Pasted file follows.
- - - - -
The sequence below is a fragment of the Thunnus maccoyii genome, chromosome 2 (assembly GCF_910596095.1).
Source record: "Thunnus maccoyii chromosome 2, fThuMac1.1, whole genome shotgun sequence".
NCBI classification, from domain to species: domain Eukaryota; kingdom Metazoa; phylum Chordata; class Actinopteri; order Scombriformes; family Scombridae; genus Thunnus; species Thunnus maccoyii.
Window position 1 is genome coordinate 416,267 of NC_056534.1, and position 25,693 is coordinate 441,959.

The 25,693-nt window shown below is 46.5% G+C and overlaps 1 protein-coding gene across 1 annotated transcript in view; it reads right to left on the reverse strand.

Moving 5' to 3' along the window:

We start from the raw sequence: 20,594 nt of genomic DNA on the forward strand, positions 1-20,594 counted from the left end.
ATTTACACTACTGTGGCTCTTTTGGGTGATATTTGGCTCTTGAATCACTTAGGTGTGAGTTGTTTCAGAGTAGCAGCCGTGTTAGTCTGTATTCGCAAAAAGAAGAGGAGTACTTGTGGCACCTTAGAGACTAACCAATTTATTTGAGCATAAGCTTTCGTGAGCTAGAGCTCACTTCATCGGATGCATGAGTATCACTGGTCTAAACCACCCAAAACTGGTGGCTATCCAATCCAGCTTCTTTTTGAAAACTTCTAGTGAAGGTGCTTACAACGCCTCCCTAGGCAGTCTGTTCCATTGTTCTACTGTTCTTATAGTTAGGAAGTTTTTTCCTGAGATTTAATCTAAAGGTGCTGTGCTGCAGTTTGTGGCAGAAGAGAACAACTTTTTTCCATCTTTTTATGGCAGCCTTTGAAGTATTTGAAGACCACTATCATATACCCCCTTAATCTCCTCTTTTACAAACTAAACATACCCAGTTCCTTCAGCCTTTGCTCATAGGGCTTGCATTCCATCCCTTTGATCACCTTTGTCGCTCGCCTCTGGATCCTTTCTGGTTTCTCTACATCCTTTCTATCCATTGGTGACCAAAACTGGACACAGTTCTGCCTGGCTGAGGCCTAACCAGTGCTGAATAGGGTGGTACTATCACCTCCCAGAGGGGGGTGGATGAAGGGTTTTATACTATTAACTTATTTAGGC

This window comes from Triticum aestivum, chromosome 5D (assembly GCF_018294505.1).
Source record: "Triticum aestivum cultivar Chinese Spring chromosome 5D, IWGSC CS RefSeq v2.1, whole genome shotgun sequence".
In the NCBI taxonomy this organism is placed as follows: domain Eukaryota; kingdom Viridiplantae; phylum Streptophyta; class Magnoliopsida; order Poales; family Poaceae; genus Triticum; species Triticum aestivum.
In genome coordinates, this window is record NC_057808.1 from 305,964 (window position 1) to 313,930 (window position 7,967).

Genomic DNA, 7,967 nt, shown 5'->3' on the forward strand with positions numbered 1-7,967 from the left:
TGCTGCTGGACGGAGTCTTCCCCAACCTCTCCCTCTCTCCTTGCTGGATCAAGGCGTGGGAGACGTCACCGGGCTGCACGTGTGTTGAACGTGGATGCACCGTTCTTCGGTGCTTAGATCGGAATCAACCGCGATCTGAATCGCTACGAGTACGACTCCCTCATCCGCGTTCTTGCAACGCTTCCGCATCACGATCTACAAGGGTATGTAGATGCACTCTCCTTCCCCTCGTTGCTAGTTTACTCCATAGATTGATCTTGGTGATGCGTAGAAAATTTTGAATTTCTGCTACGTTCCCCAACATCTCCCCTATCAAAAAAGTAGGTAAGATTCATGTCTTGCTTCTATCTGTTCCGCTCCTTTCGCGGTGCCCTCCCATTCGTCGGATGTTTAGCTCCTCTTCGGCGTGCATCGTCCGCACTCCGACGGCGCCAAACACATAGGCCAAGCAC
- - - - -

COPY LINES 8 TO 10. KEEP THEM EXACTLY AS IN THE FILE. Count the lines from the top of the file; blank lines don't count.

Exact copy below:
ATTTACACTACTGTGGCTCTTTTGGGTGATATTTGGCTCTTGAATCACTTAGGTGTGAGTTGTTTCAGAGTAGCAGCCGTGTTAGTCTGTATTCGCAAAAAGAAGAGGAGTACTTGTGGCACCTTAGAGACTAACCAATTTATTTGAGCATAAGCTTTCGTGAGCTAGAGCTCACTTCATCGGATGCATGAGTATCACTGGTCTAAACCACCCAAAACTGGTGGCTATCCAATCCAGCTTCTTTTTGAAAACTTCTAGTGAAGGTGCTTACAACGCCTCCCTAGGCAGTCTGTTCCATTGTTCTACTGTTCTTATAGTTAGGAAGTTTTTTCCTGAGATTTAATCTAAAGGTGCTGTGCTGCAGTTTGTGGCAGAAGAGAACAACTTTTTTCCATCTTTTTATGGCAGCCTTTGAAGTATTTGAAGACCACTATCATATACCCCCTTAATCTCCTCTTTTACAAACTAAACATACCCAGTTCCTTCAGCCTTTGCTCATAGGGCTTGCATTCCATCCCTTTGATCACCTTTGTCGCTCGCCTCTGGATCCTTTCTGGTTTCTCTACATCCTTTCTATCCATTGGTGACCAAAACTGGACACAGTTCTGCCTGGCTGAGGCCTAACCAGTGCTGAATAGGGTGGTACTATCACCTCCCAGAGGGGGGTGGATGAAGGGTTTTATACTATTAACTTATTTAGGC

This window comes from Triticum aestivum, chromosome 5D (assembly GCF_018294505.1).
Source record: "Triticum aestivum cultivar Chinese Spring chromosome 5D, IWGSC CS RefSeq v2.1, whole genome shotgun sequence".